There are a number of variations to the basic and most well-known set of runes, called the Futhark, inluding Anglo-Saxon
runes. Scandinavian runes, which are unrelated to the Anglo-Saxon runes in their development, can be divided into three categories.
The first period starts with the development of runes, which has been estimated at around A.D. 175, but as far back as 500 B.C. by some, and lasts until the eighth century. This is referred to as the Primitive Norse Period. The runic inscriptions found from this period are primarily in Primitive Old Norse or Primitive Germanic languages, and the runes are those of the Elder Futhark
. All inscriptions are uninfluenced by Christianity as yet.
Note: Lore states that the ancient god Odin disovered the runes after starving and depriving himself and gouging out one of his eyes, which sort of disagrees with this more practical number. Who knows, this is just what the archaeological "experts" have said.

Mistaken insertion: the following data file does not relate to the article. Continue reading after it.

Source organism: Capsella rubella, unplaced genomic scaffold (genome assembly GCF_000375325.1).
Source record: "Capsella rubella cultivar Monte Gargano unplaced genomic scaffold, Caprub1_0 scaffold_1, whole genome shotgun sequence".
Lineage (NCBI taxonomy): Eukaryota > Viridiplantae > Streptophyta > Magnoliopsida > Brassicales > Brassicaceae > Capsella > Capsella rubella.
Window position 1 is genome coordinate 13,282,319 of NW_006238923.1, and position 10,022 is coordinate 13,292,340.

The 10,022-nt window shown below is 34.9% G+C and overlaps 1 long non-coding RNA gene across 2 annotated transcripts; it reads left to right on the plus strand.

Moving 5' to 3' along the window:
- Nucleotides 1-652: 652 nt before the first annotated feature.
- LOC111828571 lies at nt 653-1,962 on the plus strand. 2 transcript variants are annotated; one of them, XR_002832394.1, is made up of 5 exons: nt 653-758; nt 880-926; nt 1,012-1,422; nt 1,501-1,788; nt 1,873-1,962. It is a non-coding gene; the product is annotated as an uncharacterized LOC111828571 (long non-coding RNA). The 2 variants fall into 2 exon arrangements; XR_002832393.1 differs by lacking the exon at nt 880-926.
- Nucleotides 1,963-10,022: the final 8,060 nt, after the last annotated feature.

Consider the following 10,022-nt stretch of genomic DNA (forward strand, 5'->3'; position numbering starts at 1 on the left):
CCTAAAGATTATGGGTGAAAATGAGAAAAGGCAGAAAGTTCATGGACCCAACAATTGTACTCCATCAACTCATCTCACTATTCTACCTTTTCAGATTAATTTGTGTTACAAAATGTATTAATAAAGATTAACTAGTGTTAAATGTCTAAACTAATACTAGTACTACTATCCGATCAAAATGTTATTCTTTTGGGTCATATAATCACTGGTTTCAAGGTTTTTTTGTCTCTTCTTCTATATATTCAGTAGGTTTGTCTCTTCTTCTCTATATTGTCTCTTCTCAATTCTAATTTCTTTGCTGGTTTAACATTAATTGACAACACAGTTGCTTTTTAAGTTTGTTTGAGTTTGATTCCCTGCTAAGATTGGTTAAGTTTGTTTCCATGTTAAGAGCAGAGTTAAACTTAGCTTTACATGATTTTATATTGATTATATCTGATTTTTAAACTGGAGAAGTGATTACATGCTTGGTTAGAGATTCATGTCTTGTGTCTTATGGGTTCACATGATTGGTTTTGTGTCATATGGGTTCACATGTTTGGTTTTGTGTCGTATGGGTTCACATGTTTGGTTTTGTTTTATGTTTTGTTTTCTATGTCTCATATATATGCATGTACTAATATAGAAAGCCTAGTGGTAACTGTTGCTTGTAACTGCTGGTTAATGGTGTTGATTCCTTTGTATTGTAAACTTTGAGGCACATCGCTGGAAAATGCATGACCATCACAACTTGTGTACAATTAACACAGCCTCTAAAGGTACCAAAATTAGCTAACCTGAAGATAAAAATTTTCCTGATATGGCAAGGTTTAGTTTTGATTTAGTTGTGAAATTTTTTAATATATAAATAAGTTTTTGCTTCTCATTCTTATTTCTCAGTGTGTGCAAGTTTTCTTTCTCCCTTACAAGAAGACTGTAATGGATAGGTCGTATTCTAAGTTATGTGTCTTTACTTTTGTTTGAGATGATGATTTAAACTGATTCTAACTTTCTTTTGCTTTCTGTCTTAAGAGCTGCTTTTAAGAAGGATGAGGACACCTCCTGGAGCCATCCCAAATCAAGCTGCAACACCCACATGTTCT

The second period, called the Late Primitive Period or sometimes the Viking period, began in the eighth century and ends around 1075. Mostly Younger Futhark
runes are found, and some of the inscriptions found are confusing, since the Anglo-Saxon Futhork
had been brought over by British scholars. The inscriptions during this period show both non-Christian and Christian subject matter, as Christianity began to spread Northward.
The third period, called the Medieval Period, endures until the middle of the fourteenth century, when runic inscriptions vanish, largely due to the intolerant pressure from the Catholic church.
The magical usage of the runes is at its maximum during this period, mixing with other Pagan
magics as well as Christian.
Recently, a resurgence of interest in runes and their lore has occurred, and many interesting texts are more readily available. If you would learn more, try these: